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Physio supp.

The Brain and Behaviour

What is the general trend of cognitive processes as we go up from the brainstem? The functions of brainn structures go from the regulation of basic bodily processes on the lower end to the control of "higher" mental processes toward the top of the brain.
What does the hindbrain consist of? It consist of the cerebellum, the medula and the pons.
Role of medulla Attached to spinal cord (it is above the spinal cord). Controls largely unconscious but vital functions: Circulating blood, breathing, maintaining muscle tone and regulating reflexes.
Role of pons A bridge of fibers that connects the brainstem to the cerebellum. Contains several clusters of cell bodies involved with sleep and arousal.
Role of cerebellum Large, deeply folded structure located next to the back surface of the brainstem. It is critical to the coordination of movement and to balance: organizes the sensory information that guides these movements. Also, attention, planning, visual perception.
What does the midbrain consist of? It is the segment of the brainstem between the hindbrain and the forebrain.
Role of midbrain Contains areas concerned with integrating sensory processses, and dopamine system that is involved with the performance of voluntary movements (substantia nigra?)
Role of reticular formation Fibers running through both the hindbrain and the midbrain. Contributes to modulation of muscle reflexes, breathing and pain perception. It is also involved in regulation of sleep and arousal.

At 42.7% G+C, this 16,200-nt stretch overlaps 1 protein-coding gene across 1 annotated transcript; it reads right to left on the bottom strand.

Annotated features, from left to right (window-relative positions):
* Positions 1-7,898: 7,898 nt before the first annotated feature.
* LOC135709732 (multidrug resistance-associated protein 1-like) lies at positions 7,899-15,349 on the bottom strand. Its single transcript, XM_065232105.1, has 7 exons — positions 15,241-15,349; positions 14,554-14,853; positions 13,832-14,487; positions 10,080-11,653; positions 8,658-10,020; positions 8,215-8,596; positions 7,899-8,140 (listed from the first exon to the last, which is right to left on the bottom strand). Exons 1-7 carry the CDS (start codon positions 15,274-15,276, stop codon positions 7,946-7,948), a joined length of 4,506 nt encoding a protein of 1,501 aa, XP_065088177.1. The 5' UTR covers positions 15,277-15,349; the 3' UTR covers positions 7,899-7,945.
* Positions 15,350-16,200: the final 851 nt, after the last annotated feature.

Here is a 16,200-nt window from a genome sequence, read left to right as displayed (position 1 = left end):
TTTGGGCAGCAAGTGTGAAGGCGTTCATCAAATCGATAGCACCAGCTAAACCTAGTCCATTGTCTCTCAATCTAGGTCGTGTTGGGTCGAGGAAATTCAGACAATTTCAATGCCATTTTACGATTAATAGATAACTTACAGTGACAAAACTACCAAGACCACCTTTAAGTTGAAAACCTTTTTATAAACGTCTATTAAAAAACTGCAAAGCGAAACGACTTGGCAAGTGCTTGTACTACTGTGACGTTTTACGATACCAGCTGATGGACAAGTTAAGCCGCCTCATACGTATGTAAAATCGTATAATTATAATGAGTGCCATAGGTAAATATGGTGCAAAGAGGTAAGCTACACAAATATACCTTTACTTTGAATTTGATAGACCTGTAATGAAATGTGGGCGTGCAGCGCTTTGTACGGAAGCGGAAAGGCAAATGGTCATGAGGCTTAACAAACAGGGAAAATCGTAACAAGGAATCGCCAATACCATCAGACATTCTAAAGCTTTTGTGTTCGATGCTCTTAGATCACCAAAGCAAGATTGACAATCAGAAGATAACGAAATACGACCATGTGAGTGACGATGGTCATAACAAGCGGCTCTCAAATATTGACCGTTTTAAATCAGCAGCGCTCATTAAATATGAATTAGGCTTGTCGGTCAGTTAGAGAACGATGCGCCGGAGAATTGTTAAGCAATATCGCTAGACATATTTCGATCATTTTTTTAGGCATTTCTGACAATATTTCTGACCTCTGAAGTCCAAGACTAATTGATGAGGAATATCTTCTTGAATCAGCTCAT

What is the forebrain? Largest and most complex region of the brain, encompassing a variety of structures. Thalamus, hypothalamus and limbic system form the core. Cerebrum is above the core. Cerebral cortex covers them.
Role of thalamus. Contains neurons that send all incoming sensory information except smell to their designated places in the cortex. It also plays an active role in integrating information from various senses.
Role of hypothalamus Structure found near the base of the forebrain. It is involved in the regulation of basic biological needs (4 Fs). It also has neurons that control the autonomic nervous system. It is also a vital link between the brain and the endocrine system.
What is the limbic system? Loosely connected network of structures located along the border between the cerebral cortex and deeper subcortical areas. (limbic means border). It includes the hypothalamus, the hippocampus, the amygdala, the olfactory bulb, and the cingulate gyrus.
Role of limbic system It is involved in the regulation of emotion, memory and motivation.
What structures play a role in memory in the limbic system? The hippocampus and adjacent structures: the hippocampal region might be responsible for the consolidation of memories for factual information.
What structures play a role in emotion in the limbic system? The amygdala: perhaps a central role in the learning of fear responses and other emotional responses. Also has many self-stimulation centers around it.